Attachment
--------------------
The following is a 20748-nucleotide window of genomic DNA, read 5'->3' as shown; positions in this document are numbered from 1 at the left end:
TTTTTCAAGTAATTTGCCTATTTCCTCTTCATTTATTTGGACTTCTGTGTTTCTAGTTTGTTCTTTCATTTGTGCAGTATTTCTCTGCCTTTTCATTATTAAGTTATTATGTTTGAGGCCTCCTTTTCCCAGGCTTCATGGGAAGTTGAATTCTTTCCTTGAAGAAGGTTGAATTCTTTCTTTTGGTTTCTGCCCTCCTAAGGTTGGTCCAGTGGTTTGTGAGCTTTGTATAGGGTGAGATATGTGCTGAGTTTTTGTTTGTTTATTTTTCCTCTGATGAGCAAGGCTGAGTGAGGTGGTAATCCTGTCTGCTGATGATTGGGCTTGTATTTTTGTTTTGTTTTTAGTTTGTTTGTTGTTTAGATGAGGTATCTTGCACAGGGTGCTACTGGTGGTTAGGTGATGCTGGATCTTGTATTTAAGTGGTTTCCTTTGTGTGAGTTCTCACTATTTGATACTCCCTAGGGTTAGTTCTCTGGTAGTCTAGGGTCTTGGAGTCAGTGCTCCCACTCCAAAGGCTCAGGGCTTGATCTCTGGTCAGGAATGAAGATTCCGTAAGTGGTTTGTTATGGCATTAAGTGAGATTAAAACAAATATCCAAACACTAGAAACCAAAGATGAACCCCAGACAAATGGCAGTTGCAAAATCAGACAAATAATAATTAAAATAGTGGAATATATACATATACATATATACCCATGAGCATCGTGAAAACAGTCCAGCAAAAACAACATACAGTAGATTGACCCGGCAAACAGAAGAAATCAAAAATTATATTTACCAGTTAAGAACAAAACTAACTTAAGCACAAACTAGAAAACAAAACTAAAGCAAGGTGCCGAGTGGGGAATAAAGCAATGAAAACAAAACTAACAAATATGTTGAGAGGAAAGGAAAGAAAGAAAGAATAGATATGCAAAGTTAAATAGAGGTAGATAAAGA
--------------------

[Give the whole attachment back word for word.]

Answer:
The following is a 20748-nucleotide window of genomic DNA, read 5'->3' as shown; positions in this document are numbered from 1 at the left end:
TTTTTCAAGTAATTTGCCTATTTCCTCTTCATTTATTTGGACTTCTGTGTTTCTAGTTTGTTCTTTCATTTGTGCAGTATTTCTCTGCCTTTTCATTATTAAGTTATTATGTTTGAGGCCTCCTTTTCCCAGGCTTCATGGGAAGTTGAATTCTTTCCTTGAAGAAGGTTGAATTCTTTCTTTTGGTTTCTGCCCTCCTAAGGTTGGTCCAGTGGTTTGTGAGCTTTGTATAGGGTGAGATATGTGCTGAGTTTTTGTTTGTTTATTTTTCCTCTGATGAGCAAGGCTGAGTGAGGTGGTAATCCTGTCTGCTGATGATTGGGCTTGTATTTTTGTTTTGTTTTTAGTTTGTTTGTTGTTTAGATGAGGTATCTTGCACAGGGTGCTACTGGTGGTTAGGTGATGCTGGATCTTGTATTTAAGTGGTTTCCTTTGTGTGAGTTCTCACTATTTGATACTCCCTAGGGTTAGTTCTCTGGTAGTCTAGGGTCTTGGAGTCAGTGCTCCCACTCCAAAGGCTCAGGGCTTGATCTCTGGTCAGGAATGAAGATTCCGTAAGTGGTTTGTTATGGCATTAAGTGAGATTAAAACAAATATCCAAACACTAGAAACCAAAGATGAACCCCAGACAAATGGCAGTTGCAAAATCAGACAAATAATAATTAAAATAGTGGAATATATACATATACATATATACCCATGAGCATCGTGAAAACAGTCCAGCAAAAACAACATACAGTAGATTGACCCGGCAAACAGAAGAAATCAAAAATTATATTTACCAGTTAAGAACAAAACTAACTTAAGCACAAACTAGAAAACAAAACTAAAGCAAGGTGCCGAGTGGGGAATAAAGCAATGAAAACAAAACTAACAAATATGTTGAGAGGAAAGGAAAGAAAGAAAGAATAGATATGCAAAGTTAAATAGAGGTAGATAAAGA